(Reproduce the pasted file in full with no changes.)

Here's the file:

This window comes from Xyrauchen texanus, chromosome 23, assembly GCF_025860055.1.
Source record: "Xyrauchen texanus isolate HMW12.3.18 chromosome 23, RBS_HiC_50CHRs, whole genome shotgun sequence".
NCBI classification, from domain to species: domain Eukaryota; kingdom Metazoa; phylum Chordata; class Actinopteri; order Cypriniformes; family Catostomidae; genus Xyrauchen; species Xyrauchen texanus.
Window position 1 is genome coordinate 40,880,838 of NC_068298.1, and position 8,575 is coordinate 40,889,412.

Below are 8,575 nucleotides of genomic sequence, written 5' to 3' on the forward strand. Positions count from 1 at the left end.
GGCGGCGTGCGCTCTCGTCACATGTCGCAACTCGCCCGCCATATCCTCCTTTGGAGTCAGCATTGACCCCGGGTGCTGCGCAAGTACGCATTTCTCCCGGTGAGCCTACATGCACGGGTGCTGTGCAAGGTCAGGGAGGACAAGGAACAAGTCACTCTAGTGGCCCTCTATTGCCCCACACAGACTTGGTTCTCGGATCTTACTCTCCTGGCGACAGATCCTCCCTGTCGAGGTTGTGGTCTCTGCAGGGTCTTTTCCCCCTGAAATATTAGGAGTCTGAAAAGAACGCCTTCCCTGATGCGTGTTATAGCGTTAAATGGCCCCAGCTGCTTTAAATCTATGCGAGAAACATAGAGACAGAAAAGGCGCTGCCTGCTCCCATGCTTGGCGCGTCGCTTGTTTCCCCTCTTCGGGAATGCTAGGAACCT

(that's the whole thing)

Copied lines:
This window comes from Xyrauchen texanus, chromosome 23, assembly GCF_025860055.1.
Source record: "Xyrauchen texanus isolate HMW12.3.18 chromosome 23, RBS_HiC_50CHRs, whole genome shotgun sequence".
NCBI classification, from domain to species: domain Eukaryota; kingdom Metazoa; phylum Chordata; class Actinopteri; order Cypriniformes; family Catostomidae; genus Xyrauchen; species Xyrauchen texanus.
Window position 1 is genome coordinate 40,880,838 of NC_068298.1, and position 8,575 is coordinate 40,889,412.

Below are 8,575 nucleotides of genomic sequence, written 5' to 3' on the forward strand. Positions count from 1 at the left end.
GGCGGCGTGCGCTCTCGTCACATGTCGCAACTCGCCCGCCATATCCTCCTTTGGAGTCAGCATTGACCCCGGGTGCTGCGCAAGTACGCATTTCTCCCGGTGAGCCTACATGCACGGGTGCTGTGCAAGGTCAGGGAGGACAAGGAACAAGTCACTCTAGTGGCCCTCTATTGCCCCACACAGACTTGGTTCTCGGATCTTACTCTCCTGGCGACAGATCCTCCCTGTCGAGGTTGTGGTCTCTGCAGGGTCTTTTCCCCCTGAAATATTAGGAGTCTGAAAAGAACGCCTTCCCTGATGCGTGTTATAGCGTTAAATGGCCCCAGCTGCTTTAAATCTATGCGAGAAACATAGAGACAGAAAAGGCGCTGCCTGCTCCCATGCTTGGCGCGTCGCTTGTTTCCCCTCTTCGGGAATGCTAGGAACCT